Features | 09 Mar 2022

Tackling climate change ‘drives me every day’

As Vodafone celebrates International Women’s Week, we profile senior female managers helping the company achieve its green objectives. Today we meet Suki Gilliland, Senior Energy Manager.

Suliaka Gilliland – known as Suki – is Senior Energy Manager for Vodafone UK. Part of the Networks team, she is responsible for ensuring the company’s extensive network is as energy efficient as possible.

She and her team are also responsible for overseeing Vodafone’s UK commitment to reaching Net Zero carbon emissions for its own operations by 2027.

“It’s a big challenge,” Suki admits. “But it’s a real chance to put all my experience in energy to help Vodafone’s purpose. There’s credibility and due diligence behind everything we do.”

With an electrical engineering degree and a master’s in Energy Engineering, Suki has always been fascinated by energy management issues and sustainability, she says, given the pressing urgency and challenge of climate change.

“It drives me every day,” she says on a call from Barcelona’s Mobile World Congress where she was showing off Vodafone’s green initiatives on its stand.

Whether working for airport companies or security and defence contractors, Suki says she has always been motivated to “address all the energy inefficiencies I saw around; I just wanted to change things for the better”.

Greening the network

Her main job for Vodafone is reducing the company’s substantial energy bill, with the network accounting for 95% of the total. This entails spearheading pioneering projects, such as the self-powered mast that incorporates a wind turbine to generate energy.

Vodafone building self-powered 'Eco-Tower' mobile phone masts

The wind-powered masts will be trialled later in 2021 and could become a part of the Shared Rural Network and help Vodafone meet its net zero targets in the UK.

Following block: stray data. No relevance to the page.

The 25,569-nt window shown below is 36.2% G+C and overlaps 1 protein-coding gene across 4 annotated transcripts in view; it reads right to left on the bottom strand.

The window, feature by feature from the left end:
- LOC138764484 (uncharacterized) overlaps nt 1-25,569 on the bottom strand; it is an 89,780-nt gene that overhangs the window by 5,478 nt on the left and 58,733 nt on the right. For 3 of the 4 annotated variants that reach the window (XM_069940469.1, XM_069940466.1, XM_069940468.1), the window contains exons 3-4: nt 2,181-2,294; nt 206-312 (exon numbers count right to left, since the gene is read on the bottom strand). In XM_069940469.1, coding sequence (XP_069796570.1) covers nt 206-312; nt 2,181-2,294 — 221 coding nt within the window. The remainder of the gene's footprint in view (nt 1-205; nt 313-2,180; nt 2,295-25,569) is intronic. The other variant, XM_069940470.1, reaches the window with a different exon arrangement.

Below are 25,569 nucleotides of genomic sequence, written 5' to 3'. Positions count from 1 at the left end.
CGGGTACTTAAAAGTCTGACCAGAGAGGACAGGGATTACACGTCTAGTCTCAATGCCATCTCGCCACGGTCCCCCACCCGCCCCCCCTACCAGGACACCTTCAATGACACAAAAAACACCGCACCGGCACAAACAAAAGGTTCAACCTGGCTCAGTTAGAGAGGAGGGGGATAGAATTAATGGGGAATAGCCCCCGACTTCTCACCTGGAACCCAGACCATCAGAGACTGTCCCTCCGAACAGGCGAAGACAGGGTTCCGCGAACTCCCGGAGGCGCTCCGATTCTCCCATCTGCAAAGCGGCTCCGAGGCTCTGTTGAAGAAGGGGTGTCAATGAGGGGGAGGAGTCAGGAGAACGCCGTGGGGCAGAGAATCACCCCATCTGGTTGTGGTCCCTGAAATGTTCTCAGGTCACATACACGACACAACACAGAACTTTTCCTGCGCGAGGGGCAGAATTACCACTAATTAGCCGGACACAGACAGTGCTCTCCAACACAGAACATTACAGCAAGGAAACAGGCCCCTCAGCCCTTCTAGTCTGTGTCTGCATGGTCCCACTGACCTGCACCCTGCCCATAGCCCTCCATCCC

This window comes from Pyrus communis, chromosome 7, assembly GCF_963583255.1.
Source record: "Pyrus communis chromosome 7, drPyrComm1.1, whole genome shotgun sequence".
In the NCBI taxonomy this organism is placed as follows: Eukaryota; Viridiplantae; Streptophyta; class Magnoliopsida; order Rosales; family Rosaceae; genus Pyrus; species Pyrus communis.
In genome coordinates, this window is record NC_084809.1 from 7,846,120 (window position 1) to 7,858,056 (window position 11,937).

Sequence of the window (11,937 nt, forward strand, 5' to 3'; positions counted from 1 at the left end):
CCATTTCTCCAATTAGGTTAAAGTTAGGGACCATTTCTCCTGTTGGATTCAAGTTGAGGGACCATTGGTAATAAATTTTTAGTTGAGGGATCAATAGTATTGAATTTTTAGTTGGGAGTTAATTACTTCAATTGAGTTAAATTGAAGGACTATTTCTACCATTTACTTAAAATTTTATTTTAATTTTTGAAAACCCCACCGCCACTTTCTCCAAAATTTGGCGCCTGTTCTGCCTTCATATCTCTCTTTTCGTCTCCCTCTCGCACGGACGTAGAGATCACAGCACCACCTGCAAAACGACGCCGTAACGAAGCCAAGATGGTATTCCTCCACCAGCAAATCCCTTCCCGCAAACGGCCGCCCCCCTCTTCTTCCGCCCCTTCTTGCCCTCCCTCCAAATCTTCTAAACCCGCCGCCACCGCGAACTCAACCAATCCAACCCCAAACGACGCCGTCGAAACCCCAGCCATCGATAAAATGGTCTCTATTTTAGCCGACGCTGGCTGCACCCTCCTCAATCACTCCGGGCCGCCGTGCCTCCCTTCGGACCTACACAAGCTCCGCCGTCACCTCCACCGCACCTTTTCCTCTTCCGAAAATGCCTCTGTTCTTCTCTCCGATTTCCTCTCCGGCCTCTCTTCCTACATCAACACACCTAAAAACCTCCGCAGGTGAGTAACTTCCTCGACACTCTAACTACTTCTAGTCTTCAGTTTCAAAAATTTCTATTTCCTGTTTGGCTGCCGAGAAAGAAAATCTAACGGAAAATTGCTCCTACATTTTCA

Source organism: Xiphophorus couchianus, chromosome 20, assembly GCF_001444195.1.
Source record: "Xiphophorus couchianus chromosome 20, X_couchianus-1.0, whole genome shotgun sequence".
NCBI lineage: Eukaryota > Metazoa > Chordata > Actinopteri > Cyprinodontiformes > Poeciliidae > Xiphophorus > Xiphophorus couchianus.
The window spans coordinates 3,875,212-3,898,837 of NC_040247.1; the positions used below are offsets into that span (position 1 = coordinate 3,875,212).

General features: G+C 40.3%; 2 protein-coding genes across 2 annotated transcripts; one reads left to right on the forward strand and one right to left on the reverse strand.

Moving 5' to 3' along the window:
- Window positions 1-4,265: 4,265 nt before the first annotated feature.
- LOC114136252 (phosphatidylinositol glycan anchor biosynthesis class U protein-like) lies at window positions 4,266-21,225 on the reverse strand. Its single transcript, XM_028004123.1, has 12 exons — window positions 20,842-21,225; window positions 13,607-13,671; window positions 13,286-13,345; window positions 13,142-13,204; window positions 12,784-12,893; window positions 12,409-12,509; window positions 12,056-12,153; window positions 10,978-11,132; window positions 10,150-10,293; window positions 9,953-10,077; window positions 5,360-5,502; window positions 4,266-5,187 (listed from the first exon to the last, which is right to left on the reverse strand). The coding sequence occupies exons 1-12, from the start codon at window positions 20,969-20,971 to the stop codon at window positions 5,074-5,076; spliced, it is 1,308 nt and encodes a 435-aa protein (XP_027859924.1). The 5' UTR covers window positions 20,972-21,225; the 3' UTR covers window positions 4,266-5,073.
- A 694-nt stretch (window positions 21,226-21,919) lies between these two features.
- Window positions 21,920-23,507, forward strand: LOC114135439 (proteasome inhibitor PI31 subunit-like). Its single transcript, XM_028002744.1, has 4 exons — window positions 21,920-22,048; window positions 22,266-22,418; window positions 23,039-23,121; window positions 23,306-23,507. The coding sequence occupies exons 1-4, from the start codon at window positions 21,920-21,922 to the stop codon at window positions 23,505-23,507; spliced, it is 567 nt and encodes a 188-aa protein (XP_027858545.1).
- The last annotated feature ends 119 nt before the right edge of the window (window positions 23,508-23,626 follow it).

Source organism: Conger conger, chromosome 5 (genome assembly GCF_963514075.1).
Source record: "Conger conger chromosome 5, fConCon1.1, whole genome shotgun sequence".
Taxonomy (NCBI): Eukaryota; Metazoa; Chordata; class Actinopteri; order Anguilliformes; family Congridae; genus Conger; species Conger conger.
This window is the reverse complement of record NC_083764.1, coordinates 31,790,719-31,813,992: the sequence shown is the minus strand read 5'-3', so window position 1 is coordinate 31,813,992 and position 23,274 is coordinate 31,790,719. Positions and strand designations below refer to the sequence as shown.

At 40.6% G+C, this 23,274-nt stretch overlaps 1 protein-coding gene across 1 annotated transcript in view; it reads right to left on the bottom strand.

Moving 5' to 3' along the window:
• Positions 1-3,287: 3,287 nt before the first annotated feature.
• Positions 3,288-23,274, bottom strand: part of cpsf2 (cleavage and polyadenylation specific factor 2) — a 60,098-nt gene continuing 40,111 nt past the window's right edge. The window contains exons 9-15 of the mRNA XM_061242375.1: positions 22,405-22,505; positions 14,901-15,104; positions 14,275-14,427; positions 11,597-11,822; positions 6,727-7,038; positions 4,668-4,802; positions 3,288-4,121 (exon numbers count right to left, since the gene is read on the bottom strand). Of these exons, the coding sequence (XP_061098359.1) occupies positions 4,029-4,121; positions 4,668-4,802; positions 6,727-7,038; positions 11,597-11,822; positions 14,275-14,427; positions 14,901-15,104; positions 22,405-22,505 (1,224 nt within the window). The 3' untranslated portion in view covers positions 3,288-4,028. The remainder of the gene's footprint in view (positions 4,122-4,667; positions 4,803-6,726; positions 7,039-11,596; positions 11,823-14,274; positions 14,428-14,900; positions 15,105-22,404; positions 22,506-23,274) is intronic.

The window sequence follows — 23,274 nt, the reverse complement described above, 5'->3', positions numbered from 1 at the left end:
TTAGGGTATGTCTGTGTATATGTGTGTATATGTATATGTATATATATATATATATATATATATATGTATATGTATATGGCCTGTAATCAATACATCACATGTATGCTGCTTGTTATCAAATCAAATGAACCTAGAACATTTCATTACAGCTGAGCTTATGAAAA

Potentially, such self-sufficient masts could be erected in remote places without the expense and upheaval of installing power lines across tough terrains, or the need to rely on diesel generators for energy. This would cut costs and carbon emissions while also improving connectivity in remote, rural areas.

“We’re also looking at onsite generation from other renewables such as solar panels on roof-tops,” says Suki. “It’s cost-effective, producing 5% to 10% of a site’s electricity consumption.”

The experimental Smartflower solar array at Vodafone’s Newbury HQ – which opens and closes like a sunflower – certainly garnered a lot of useful attention, Suki says.

How the solar Smartflower makes electricity all day long

Vodafone has installed an innovative solar energy ‘Smartflower’ at its Newbury campus - another step on its journey towards 'net zero' carbon emissions.

Mobile telephone exchanges and data centres need cooling and traditionally this was achieved using mechanical cooling systems which need their own power supply. Moving to natural air-cooling managed by artificially intelligent machine learning systems is also helping to reduce energy usage, she says.

Suki’s team also works closely with the Network Strategy and Engineering teams to evaluate and source the most energy efficient network equipment – Ericsson’s new reduced-energy consumption 5G radio and antenna launched in 2021, is an example. This collective expertise extends to advising Vodafone business customers on how to reduce their carbon footprints, too, through the use of building management systems, for example.

Another big task is condensing the network into fewer, more energy-efficient sites to reduce energy costs and emissions.

Breaking down barriers

With her electrical engineering background Suki was often the only woman in the room in what still is a male-dominated environment, she recalls.

“There were some challenges for sure, but I just had to learn to ‘lean in’ as they say and make sure my voice was heard.”

As someone who grew up on a council estate in Telford, Shropshire, she adds: “I’m still fighting to get more women into tech for sure, although for me, it’s about diversity as a whole – encouraging kids from disadvantaged backgrounds to apply.

“We need to change the perception that being an engineer is an ‘oily rag’ profession, like a car mechanic. There are so many other careers in this space, from coding to electrical engineering, data scientist to systems analyst. You can even be an energy manager like me!

“You just have to believe in yourself.”

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